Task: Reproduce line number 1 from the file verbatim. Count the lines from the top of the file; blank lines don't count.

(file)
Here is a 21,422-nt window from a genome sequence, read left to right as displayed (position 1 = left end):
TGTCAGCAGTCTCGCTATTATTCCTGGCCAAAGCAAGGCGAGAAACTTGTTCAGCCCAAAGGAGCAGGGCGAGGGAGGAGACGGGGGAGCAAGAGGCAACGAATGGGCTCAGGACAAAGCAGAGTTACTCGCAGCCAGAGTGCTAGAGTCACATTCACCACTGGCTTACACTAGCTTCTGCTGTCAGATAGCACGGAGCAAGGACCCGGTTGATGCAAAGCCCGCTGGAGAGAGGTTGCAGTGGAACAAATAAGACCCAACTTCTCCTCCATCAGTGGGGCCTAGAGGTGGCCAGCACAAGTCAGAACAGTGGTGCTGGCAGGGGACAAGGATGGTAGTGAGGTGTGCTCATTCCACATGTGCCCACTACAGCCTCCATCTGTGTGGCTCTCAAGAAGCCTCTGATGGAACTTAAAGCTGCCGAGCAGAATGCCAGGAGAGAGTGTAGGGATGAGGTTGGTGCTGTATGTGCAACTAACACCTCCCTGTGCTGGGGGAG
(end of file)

Here is a 21,422-nt window from a genome sequence, read left to right as displayed (position 1 = left end):